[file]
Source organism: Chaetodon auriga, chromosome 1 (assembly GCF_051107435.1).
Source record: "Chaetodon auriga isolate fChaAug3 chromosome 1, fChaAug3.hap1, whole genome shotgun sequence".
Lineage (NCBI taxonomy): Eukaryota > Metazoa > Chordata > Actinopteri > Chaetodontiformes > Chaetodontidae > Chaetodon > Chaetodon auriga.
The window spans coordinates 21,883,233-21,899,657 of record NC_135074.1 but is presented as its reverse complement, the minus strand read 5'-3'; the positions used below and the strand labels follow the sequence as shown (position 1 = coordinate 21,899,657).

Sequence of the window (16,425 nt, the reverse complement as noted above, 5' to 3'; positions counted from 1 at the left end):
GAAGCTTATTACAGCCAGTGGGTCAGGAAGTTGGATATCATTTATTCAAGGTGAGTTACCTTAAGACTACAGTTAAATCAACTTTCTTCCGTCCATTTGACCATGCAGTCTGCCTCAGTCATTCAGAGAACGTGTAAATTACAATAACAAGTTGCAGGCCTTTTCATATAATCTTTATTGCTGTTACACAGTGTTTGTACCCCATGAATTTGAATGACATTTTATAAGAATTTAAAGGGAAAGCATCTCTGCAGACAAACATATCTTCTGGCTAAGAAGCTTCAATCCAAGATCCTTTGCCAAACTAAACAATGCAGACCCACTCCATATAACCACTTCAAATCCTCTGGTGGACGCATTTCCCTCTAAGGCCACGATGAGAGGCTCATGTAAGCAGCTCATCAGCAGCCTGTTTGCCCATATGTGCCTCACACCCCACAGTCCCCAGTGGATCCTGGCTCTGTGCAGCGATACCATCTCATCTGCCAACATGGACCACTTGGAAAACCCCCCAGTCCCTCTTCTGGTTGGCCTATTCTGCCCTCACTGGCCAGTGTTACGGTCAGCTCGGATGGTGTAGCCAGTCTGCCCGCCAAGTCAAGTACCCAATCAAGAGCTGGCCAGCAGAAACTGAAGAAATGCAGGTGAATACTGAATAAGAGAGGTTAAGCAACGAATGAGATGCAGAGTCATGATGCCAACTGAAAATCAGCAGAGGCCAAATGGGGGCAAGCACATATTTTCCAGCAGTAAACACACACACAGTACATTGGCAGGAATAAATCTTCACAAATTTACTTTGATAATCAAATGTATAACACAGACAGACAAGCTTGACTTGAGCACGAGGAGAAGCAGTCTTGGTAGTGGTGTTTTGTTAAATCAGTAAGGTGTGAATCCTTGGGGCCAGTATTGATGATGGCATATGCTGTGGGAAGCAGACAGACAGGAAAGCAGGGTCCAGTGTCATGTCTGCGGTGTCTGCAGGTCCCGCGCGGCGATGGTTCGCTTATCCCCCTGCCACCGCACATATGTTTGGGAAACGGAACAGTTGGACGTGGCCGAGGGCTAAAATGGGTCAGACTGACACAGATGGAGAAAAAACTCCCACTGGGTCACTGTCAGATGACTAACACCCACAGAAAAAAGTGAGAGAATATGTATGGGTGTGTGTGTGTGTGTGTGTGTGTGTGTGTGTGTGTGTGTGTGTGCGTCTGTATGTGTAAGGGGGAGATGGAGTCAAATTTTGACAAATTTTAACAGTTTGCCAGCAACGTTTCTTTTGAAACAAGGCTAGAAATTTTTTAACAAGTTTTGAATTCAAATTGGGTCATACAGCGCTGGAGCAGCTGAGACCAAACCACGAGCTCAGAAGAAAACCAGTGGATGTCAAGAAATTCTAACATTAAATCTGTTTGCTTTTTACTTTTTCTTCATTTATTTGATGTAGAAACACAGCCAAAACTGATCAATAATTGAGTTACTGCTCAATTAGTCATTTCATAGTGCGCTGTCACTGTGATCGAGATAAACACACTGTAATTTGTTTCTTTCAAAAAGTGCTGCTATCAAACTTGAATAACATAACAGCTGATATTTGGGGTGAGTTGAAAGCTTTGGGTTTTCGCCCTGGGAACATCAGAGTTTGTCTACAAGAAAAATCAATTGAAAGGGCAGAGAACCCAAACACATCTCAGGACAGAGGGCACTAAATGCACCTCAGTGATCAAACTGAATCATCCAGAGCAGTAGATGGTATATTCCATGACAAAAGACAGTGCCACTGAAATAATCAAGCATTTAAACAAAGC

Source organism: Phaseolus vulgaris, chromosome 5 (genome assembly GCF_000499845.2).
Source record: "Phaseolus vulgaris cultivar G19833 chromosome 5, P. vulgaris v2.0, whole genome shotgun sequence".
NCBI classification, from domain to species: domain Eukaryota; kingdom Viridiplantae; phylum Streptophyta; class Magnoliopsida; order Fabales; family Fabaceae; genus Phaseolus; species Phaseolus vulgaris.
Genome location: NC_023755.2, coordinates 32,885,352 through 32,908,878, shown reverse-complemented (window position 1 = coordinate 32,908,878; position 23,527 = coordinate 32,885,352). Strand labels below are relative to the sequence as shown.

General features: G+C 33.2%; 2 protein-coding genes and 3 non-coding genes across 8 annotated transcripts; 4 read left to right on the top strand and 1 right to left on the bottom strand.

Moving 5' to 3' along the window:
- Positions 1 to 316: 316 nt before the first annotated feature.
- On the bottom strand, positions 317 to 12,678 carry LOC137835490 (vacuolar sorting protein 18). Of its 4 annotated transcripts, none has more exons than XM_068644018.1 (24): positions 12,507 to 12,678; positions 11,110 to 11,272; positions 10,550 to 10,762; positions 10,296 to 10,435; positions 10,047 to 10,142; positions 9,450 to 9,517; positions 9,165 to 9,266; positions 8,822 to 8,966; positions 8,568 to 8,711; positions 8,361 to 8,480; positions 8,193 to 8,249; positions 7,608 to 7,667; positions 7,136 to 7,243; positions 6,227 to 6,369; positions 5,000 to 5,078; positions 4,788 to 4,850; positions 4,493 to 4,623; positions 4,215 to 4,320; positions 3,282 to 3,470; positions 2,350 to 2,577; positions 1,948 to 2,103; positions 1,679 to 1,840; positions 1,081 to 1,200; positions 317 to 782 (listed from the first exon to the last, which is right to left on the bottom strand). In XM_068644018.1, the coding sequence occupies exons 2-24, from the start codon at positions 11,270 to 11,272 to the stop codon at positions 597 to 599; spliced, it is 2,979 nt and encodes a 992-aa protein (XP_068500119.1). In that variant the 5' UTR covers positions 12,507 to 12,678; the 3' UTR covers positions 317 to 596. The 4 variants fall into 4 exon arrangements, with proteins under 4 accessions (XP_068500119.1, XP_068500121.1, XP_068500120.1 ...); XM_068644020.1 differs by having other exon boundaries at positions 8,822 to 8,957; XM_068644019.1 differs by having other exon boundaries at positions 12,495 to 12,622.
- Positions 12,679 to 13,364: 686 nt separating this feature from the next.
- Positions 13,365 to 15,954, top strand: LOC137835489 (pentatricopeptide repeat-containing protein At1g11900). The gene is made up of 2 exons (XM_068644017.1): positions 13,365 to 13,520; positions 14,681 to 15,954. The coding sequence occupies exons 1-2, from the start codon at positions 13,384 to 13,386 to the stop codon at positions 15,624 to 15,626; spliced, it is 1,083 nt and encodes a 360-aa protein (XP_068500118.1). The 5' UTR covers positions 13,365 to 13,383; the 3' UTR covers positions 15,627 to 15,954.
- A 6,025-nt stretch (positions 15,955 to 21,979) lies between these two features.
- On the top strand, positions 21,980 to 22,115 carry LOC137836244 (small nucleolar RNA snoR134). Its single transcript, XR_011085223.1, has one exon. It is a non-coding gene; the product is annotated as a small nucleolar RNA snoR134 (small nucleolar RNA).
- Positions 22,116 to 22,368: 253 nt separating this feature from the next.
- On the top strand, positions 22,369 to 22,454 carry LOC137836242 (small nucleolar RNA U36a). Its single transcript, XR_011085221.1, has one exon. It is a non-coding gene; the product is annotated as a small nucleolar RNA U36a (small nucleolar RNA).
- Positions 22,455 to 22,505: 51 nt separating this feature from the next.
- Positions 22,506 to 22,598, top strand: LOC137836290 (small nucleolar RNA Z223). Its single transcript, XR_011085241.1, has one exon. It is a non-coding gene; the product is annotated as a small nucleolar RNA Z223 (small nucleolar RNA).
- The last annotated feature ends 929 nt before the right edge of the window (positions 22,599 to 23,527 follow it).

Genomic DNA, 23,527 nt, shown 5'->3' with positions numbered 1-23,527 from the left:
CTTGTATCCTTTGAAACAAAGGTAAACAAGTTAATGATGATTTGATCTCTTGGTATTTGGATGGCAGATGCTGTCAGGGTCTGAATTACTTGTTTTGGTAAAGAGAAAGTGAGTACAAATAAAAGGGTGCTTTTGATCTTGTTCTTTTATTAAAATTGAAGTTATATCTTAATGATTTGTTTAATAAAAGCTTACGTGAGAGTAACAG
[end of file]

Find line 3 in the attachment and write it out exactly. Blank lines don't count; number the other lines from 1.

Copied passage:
Lineage (NCBI taxonomy): Eukaryota > Metazoa > Chordata > Actinopteri > Chaetodontiformes > Chaetodontidae > Chaetodon > Chaetodon auriga.